Some notes about what’s showing this week on Turner Classic Movies.
Shopworn (Sunday, 1/13, 6:30 AM ET) — Ah, Barbara Stanwyck. Flinty, strong, and always knew what was best for her and those around her. In this forgotten flick, she’s a waitress in a college town who hooks up with a well-to-do young man whose mother doesn’t like the relationship. Regardless of the obviousness of the plot, she’s always worth watching.
The Talk of the Town (Sunday, 1/13, Noon ET) — Someone tried to make this screwball comedy meaningful by making Cary Grant an escaped political prisoner (framed for burning a local factory) and Ronald Colman a law professor whom Jean Arthur tries to get to help him while both men compete for her. Sounds like a mix that can either provide a needed anchor for the frothiness, or a mishmash that prevents either from reaching the heights it could. Guess I’ll have to watch it and find out. With Grant and the sparkling Arthur, that shouldn’t be too much of a hardship, even if Grant’s hard to believe as a voice of the working man.
The Miracle of Morgan’s Creek (Sunday, 1/13, 2:00 PM ET) — If you thought that one was weird, you’ve got to try this one. Talented comedian Betty Hutton is a wartime girl who sneaks out to attend a dance with lots of soldiers on their last night of leave. She wakes up the next day not remembering much of anything. (This is explained by showing us her getting her head knocked by a light fixture during a particularly energetic jitterbug. Wouldn’t want the audience to think she’d over-indulged!) She vaguely remembers a late-night elopement, but she can’t remember the soldier’s name, and then she realizes she’s pregnant. Standby boyfriend Eddie Bracken (too weedy to be drafted) is shanghaied into standing in for the anonymous dad, with complications ensuing around marriage licenses and such. His name is Norval, which is comedy in itself.
Her younger sister, who keeps trying to get her ditzy sibling out of the messes she finds herself in, is a great character played by Diana Lynn (also terrific in The Major and the Minor). Overprotective police chief dad is hilarious William Demarest. Very funny, very sharp in the way it points out hypocrisy, very surprising they even let it get made. Whenever I watch movies like this, part of the enjoyment is thinking “they expected people to behave how?” The surprising conclusion, where all is forgiven for a completely out-of-left-field reason, is the cherry on the top of the delightfully enjoyable sundae.
Sunday in New York (Sunday, 1/13, 4:00 PM ET) — From a very different era, 1963, this sex comedy features a young-and-innocent Jane Fonda as a “good girl” whose fiance dumps her because she won’t sleep with him. So she decides to find a guy and go all the way while visiting her, um, very popular pilot brother in New York, played by Cliff Robertson. Rod Taylor’s the guy she bumps into who gets elected. Very glossy, vaguely smutty for its time but nothing anything would blink at these days. It’s a lovely picture of the innocence of the era before America lost its virginity, presented as a farce, especially once all the characters assemble in a glorious apartment.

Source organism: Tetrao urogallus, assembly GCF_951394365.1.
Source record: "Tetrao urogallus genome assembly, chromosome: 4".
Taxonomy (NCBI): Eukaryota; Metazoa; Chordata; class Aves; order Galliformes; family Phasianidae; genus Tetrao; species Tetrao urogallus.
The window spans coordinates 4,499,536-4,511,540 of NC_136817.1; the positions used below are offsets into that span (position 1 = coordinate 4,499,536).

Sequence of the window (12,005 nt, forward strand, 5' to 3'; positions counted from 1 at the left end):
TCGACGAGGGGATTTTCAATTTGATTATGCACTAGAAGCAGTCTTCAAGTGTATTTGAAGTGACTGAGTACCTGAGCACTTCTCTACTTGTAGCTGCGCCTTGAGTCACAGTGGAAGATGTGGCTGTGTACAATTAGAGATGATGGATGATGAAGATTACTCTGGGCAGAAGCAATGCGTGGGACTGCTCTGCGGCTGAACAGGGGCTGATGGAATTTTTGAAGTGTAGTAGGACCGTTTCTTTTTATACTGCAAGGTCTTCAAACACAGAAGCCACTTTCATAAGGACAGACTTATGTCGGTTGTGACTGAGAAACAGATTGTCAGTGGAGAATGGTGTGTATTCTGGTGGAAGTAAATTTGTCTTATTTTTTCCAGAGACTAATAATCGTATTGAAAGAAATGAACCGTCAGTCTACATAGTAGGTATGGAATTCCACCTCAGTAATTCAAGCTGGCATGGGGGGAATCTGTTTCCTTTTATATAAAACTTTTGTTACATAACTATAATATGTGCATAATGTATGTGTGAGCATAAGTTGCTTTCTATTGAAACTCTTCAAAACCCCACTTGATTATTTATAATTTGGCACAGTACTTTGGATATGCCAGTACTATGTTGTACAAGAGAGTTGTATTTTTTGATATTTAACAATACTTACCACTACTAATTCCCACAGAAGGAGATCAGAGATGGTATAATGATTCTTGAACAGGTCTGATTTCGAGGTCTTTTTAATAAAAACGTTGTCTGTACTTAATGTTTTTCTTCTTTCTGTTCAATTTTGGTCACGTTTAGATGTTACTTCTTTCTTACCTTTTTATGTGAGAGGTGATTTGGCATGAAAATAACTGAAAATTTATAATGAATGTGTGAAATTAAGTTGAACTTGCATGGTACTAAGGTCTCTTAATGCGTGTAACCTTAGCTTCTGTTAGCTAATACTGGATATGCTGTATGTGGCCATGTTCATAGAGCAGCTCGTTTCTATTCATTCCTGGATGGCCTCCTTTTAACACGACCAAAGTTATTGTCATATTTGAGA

After Office Hours (Monday, 1/14, 7:15 AM ET) — Constance Bennett is a firecracker. Snappy and lovely, here she’s a society gal who gets involved with a hard-charging (is there any other kind?) newspaper editor (Clark Gable) during a murder case.
Manhattan Melodrama (Monday, 1/14, 2:00 PM ET) — First pairing of the two greats Myrna Loy and William Powell (who ended up making 14 films together). Two boyhood friends’ lives take them in very different directions, with Clark Gable winding up a gangster and Powell a prosecutor, although both love her. Lives up to its title, as juicy melodrama, but it’s better known today as the movie John Dillinger went to see before being ambushed and killed outside the theater. Before that airs Evelyn Prentice, another Powell/Loy pairing in which he’s an attorney, she’s the neglected wife in a courtroom thriller.
The Secret Bride (Monday, 1/14, 3:45 PM ET) — Another Barbara Stanwyck movie, this time with her as a governor’s daughter whose marriage is kept quiet for political reasons. Her husband, attorney general, is prosecuting her father for taking bribes. Gee, can’t imagine why anyone would think that was questionable.
The Secret Life of Walter Mitty (Friday, 1/18, 6:00 PM ET) — A classic of the “meek worm turns” genre, with Danny Kaye as the schlub with a very active imagination. The visualizations of his exaggerated fantasy life demonstrate the range of Kaye’s talent, and then his character finds himself caught up in a real adventure.
Marked Woman (Saturday, 1/19, Midnight ET) — An astounding gangster movie in which Bette Davis leads a group of hookers (here called “night club hostesses”) in testifying against their gangster boss. Humphrey Bogart is the prosecutor who works to convince them to do so. Davis pushed for realism in the portrayal of the brutality of the lifestyle, and the female relationships are strong and well-done. (One of the other women, Mayo Methot, married Bogart soon after shooting.) Based on a real-life event involving Lucky Luciano. I don’t like a lot of noir, but the character drama here makes this one special.
Barbarella (Saturday, 1/19, 2:00 AM ET) — Another camp cult classic, with Jane Fonda as a comic-strip heroine who gets naked and has sex as a way of exploring the universe. Lots of interesting images and concepts, but the acting is as cardboard as the sets. Particularly notable are the killer kids with their fanged dolls. Cheesy!
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